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Guillain-Barre Syndrome vs. Multiple Sclerosis

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Patient with signs of Guillain-Barre or multiple sclerosis

Guillain-Barre Syndrome vs. Multiple Sclerosis

Guillain-Barre syndrome (GBS) and multiple sclerosis (MS) are both demyelinating autoimmune diseases. Though GBS and MS are different conditions, they also share some similarities, and both are chronic and lifelong nervous disorders with unknown causes. 

 

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In both conditions, the immune system, which is your body’s natural defense mechanism against potentially harmful microorganisms (bacteria and viruses), abnormally starts attacking the communication cells of your nervous system called neurons.

In particular, the immune system damages or destroys the protective layer called myelin sheath that surrounds the axons of the neurons. Myelin sheath primarily helps in rapid signal transmission from the nervous system to the rest of your body’s organs and vice versa. 

Damage to the myelin sheath breaks down the communication between the neurons and ultimately leads to progressive loss of all sorts of cognitive, motor, and sensory functions. 

GBS and MS seem similar, but there are notable differences that distinguish both conditions and help healthcare professionals advise different treatment approaches accordingly. 

 

Guillain Barre Syndrome  vs. Multiple Sclerosis: Key Differences

GBS and MS can be distinguished based on their disease-targeted components, onset and trigger points, signs and symptoms, affected population, and treatment approach. 

GBS vs. MS: Disease-Targeted Components

Drawing of nervous systemIn GBS, the immune system destroys the myelin sheath of the peripheral nervous system (a wide array of nerves that lie outside the brain and spinal cord). The function of peripheral nerves (PN) is to allow the brain to communicate with the rest of your body’s organs, like the heart, lungs, kidneys, muscles, etc. Damage to peripheral nerves leads to muscle weakness, numbness, or, in most cases, flaccid paralysis.

In contrast, in the case of multiple sclerosis (MS), the immune system damages the myelin sheath of the central nervous system (brain and spinal cord) and the cells producing myelin sheath. Since nerve damage is irreversible, it leads to impaired vision and movement disability. 

 

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GBS vs. MS: Onset and Triggers Points

The onset of GBS symptoms is mainly preceded by bacterial or viral infections. Some of the possible triggering points include; vaccination, HIV or AIDS, cytomegalovirus infection, diarrhea caused by campylobacter, Hodgkin’s disease, or surgery.

Unlike GBS, MS is triggered by environmental factors, which include smoking, vitamin D deficiency, and genetic association. Although multiple sclerosis is not directly inherited, a person may be more likely to develop MS if they have biological relatives with MS. In other words, there is a genetic risk that might be inherited, and the heritability of multiple sclerosis has been estimated to be between 35% and 75%

Furthermore, some viral infections such as Epstein-Barr virus (EBV), measles, and herpes virus-6 can also trigger the onset of multiple sclerosis. These infections cause myelin inflammation.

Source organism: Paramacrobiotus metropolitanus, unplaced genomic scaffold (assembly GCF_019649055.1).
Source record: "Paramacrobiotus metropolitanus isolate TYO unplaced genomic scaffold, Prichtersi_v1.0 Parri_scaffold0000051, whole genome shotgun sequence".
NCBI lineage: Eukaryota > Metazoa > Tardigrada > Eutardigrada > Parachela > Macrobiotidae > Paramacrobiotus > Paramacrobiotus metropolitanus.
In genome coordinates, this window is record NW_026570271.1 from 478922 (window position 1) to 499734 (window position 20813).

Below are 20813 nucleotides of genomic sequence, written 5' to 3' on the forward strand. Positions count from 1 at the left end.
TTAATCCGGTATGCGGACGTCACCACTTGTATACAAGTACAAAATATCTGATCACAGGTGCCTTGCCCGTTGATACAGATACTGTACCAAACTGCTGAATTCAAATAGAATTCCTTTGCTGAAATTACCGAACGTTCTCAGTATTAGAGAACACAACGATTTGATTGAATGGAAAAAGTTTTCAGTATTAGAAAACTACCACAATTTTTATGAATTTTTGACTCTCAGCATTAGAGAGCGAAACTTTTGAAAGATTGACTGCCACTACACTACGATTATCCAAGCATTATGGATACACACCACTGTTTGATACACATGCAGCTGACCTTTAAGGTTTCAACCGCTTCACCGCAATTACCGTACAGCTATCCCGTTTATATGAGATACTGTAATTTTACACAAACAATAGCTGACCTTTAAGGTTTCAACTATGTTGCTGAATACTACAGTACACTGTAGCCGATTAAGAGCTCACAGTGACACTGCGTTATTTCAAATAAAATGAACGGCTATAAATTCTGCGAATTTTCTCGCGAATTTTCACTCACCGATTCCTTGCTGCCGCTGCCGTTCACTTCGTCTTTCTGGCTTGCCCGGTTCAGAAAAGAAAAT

GBS vs. MS: Early Signs and Symptoms

The most common and early signs of GBS are symmetric muscle weakness and tingling sensation in both legs. These sensations start from the feet and gradually move to the body’s upper part. In the worst case, it causes flaccid paralysis. 

When it comes to MS, the patient experiences blurred or double vision, mobility problems, loss of balance, speech problems, cognitive and emotional disturbance, fatigue, bowel problems, depression, and sexual dysfunctions.

GBS and MS symptoms become more aggressive over time if not caught early and treated. 

GBS vs. MS: Affected Population and Prevalence Rate

The risk of developing MS is three-fold higher in the female population than in males, with an expected age of onset between 20 and 40 years old. Approximately 2.5 million people have MS worldwide, while 400,000 cases are reported in the United States

On the other hand, GBS occurs in both males and females equally. But as you age, your risk of developing GBS increases. GBS is rare and affects only 1 out of 100,000 people annually, according to the National Institute of Neurological Disorders and Stroke report. 

 

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GBS vs. MS: Treatment Options

Since there is no cure for GBS and MS, alternative treatment options are used to relieve pain and speed up recovery from the aggressive symptoms of these demyelinating conditions. 

The main treatment options for GBS include:

  1. High-dose IVIG treatment
  2. Plasma exchange

In contrast to GBS, MS is treated with steroid medication and disease-modifying therapies (DMTs) to reduce chronic symptoms and lessen the severity and frequency of relapses. 

 

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REFERENCES:

  1. Sospedra, M., & Martin, R. (2005). Immunology of multiple sclerosis. Annual review of immunology23(1), 683-747.
  2. Willison, H. J., Jacobs, B. C., & van Doorn, P. A. (2016). Guillain-barre syndrome. The Lancet388(10045), 717-727.
  3. Goldenberg, M. M. (2012). Multiple sclerosis review. Pharmacy and therapeutics37(3), 175.
  4. Shahrizaila, N., Lehmann, H. C., & Kuwabara, S. (2021). Guillain-Barré syndrome. The Lancet397(10280), 1214-1228.
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